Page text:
“Star Trek Beyond” had something to prove this summer. In a year when the big box office stories focus on how sequels are both critical and financial flops, “Star Trek” had to show it wasn’t another pure cash grab and had a reason for existing.
I saw ‘Swiss Army Man’ alone at 9:45am on Independence Day in an empty mall theater, halfway undergoing construction, in Gurnee, Illinois. I had read about a thousand think pieces as to why it’s okay to go to the theater alone, but I still felt terribly anxious as I waddled across the parking lot. How do I explain to the cashier that this is the only time convenient for me to see the farting boner corpse movie?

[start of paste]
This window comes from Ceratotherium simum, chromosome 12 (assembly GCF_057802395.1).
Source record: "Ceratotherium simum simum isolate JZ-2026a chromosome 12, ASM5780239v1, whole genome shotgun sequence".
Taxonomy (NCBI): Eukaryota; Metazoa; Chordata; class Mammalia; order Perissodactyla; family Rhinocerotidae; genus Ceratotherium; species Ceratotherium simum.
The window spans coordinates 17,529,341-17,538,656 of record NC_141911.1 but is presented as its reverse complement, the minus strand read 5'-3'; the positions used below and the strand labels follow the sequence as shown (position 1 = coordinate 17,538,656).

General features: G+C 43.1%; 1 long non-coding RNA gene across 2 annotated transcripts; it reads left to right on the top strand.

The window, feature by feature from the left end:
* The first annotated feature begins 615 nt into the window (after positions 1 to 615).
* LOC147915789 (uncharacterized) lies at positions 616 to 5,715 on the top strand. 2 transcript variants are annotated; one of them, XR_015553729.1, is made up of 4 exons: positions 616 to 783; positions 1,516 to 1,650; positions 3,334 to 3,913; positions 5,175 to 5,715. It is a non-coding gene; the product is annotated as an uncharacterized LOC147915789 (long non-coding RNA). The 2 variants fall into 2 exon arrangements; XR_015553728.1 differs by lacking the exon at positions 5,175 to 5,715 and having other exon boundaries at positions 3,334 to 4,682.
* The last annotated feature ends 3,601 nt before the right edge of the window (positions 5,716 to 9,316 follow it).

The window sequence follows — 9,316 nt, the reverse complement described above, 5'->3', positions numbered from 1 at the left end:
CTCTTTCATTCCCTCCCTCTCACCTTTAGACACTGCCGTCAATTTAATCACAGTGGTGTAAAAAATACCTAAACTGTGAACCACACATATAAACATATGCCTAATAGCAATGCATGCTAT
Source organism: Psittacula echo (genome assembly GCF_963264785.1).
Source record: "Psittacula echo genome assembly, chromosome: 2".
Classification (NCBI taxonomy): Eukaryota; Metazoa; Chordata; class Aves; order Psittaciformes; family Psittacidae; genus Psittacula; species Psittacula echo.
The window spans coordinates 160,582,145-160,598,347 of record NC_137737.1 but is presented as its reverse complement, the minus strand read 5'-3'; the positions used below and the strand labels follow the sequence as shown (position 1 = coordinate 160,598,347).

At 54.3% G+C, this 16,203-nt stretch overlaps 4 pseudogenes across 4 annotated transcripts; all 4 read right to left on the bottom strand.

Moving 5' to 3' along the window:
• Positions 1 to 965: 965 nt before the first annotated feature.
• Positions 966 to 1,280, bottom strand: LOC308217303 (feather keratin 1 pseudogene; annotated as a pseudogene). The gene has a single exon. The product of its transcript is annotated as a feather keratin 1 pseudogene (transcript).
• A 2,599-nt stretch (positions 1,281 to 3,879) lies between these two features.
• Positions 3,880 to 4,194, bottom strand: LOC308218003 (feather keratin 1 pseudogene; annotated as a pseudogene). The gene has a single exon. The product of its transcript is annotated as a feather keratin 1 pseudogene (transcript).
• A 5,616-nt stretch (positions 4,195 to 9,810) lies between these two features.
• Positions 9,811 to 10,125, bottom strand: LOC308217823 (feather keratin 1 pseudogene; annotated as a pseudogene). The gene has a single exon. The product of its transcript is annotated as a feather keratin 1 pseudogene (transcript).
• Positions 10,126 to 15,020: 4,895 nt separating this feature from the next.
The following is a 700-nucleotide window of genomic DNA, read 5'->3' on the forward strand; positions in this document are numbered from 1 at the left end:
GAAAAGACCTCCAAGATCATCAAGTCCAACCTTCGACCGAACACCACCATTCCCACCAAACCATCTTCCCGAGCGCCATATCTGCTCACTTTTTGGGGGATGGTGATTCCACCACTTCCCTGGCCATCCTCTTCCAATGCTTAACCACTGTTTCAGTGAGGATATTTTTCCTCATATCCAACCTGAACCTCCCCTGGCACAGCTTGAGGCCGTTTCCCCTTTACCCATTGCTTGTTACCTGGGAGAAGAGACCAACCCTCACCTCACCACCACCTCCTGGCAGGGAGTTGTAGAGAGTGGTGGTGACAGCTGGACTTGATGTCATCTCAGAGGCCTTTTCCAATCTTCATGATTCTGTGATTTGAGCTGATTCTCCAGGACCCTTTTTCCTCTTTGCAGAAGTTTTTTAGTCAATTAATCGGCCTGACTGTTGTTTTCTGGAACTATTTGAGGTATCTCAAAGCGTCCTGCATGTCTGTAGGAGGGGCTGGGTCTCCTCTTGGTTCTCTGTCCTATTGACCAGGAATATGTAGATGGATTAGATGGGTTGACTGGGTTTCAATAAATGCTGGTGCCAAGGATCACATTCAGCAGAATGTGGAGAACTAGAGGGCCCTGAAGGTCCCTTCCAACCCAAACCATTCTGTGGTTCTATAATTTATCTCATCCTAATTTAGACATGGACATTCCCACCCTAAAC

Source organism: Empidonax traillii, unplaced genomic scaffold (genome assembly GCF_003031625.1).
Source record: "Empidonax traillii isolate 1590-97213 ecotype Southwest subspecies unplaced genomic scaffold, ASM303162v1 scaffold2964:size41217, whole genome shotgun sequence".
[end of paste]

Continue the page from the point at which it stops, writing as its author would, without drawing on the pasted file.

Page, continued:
An updated live action version of the Tarzan’s original story could have been an opportunity for a great action-romance film that explored issues like race, colonialism, history and love, or anything else for that matter. Instead, “The Legend of Tarzan” uses these issues more as plot devices rather than ideas to be examined.
To avoid beating around the bush, “Dory” does not go above and beyond the originality of “Finding Nemo.” But truth be told, it’s a very high bar to set, and a bar that “Dory” manages to at least meet, if not exceed.